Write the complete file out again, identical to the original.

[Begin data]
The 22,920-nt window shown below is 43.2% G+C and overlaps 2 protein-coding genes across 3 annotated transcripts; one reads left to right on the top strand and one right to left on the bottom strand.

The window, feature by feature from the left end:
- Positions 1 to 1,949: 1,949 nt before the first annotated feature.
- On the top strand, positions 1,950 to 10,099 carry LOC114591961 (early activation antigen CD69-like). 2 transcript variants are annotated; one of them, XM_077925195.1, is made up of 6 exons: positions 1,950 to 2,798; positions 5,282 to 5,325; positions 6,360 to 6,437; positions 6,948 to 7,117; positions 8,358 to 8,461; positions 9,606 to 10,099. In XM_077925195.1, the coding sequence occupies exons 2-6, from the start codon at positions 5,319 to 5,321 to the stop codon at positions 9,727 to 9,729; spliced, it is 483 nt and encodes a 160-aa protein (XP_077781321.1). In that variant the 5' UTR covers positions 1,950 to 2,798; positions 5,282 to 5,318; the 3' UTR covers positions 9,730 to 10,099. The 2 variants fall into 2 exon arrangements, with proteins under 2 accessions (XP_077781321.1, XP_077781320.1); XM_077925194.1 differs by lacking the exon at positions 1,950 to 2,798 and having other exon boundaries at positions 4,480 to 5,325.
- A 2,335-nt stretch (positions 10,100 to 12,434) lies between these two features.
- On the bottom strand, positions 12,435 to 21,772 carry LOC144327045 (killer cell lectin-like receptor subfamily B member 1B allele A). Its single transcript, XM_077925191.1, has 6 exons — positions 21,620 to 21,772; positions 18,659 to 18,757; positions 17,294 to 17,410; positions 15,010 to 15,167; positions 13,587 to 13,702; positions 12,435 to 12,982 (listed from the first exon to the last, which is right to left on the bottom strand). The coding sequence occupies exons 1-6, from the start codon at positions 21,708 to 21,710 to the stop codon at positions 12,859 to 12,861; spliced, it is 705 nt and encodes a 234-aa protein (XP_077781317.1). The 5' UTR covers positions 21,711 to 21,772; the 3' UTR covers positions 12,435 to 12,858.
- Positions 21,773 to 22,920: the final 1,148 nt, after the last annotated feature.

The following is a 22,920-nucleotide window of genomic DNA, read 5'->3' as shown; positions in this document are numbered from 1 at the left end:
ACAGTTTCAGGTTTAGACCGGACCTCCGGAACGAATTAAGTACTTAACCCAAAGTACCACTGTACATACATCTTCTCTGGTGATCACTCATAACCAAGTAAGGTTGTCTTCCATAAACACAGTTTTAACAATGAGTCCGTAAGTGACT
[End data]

The 22,920-nt window shown below is 43.2% G+C and overlaps 2 protein-coding genes across 3 annotated transcripts; one reads left to right on the top strand and one right to left on the bottom strand.

The window, feature by feature from the left end:
- Positions 1 to 1,949: 1,949 nt before the first annotated feature.
- On the top strand, positions 1,950 to 10,099 carry LOC114591961 (early activation antigen CD69-like). 2 transcript variants are annotated; one of them, XM_077925195.1, is made up of 6 exons: positions 1,950 to 2,798; positions 5,282 to 5,325; positions 6,360 to 6,437; positions 6,948 to 7,117; positions 8,358 to 8,461; positions 9,606 to 10,099. In XM_077925195.1, the coding sequence occupies exons 2-6, from the start codon at positions 5,319 to 5,321 to the stop codon at positions 9,727 to 9,729; spliced, it is 483 nt and encodes a 160-aa protein (XP_077781321.1). In that variant the 5' UTR covers positions 1,950 to 2,798; positions 5,282 to 5,318; the 3' UTR covers positions 9,730 to 10,099. The 2 variants fall into 2 exon arrangements, with proteins under 2 accessions (XP_077781321.1, XP_077781320.1); XM_077925194.1 differs by lacking the exon at positions 1,950 to 2,798 and having other exon boundaries at positions 4,480 to 5,325.
- A 2,335-nt stretch (positions 10,100 to 12,434) lies between these two features.
- On the bottom strand, positions 12,435 to 21,772 carry LOC144327045 (killer cell lectin-like receptor subfamily B member 1B allele A). Its single transcript, XM_077925191.1, has 6 exons — positions 21,620 to 21,772; positions 18,659 to 18,757; positions 17,294 to 17,410; positions 15,010 to 15,167; positions 13,587 to 13,702; positions 12,435 to 12,982 (listed from the first exon to the last, which is right to left on the bottom strand). The coding sequence occupies exons 1-6, from the start codon at positions 21,708 to 21,710 to the stop codon at positions 12,859 to 12,861; spliced, it is 705 nt and encodes a 234-aa protein (XP_077781317.1). The 5' UTR covers positions 21,711 to 21,772; the 3' UTR covers positions 12,435 to 12,858.
- Positions 21,773 to 22,920: the final 1,148 nt, after the last annotated feature.

The following is a 22,920-nucleotide window of genomic DNA, read 5'->3' as shown; positions in this document are numbered from 1 at the left end:
ACAGTTTCAGGTTTAGACCGGACCTCCGGAACGAATTAAGTACTTAACCCAAAGTACCACTGTACATACATCTTCTCTGGTGATCACTCATAACCAAGTAAGGTTGTCTTCCATAAACACAGTTTTAACAATGAGTCCGTAAGTGACT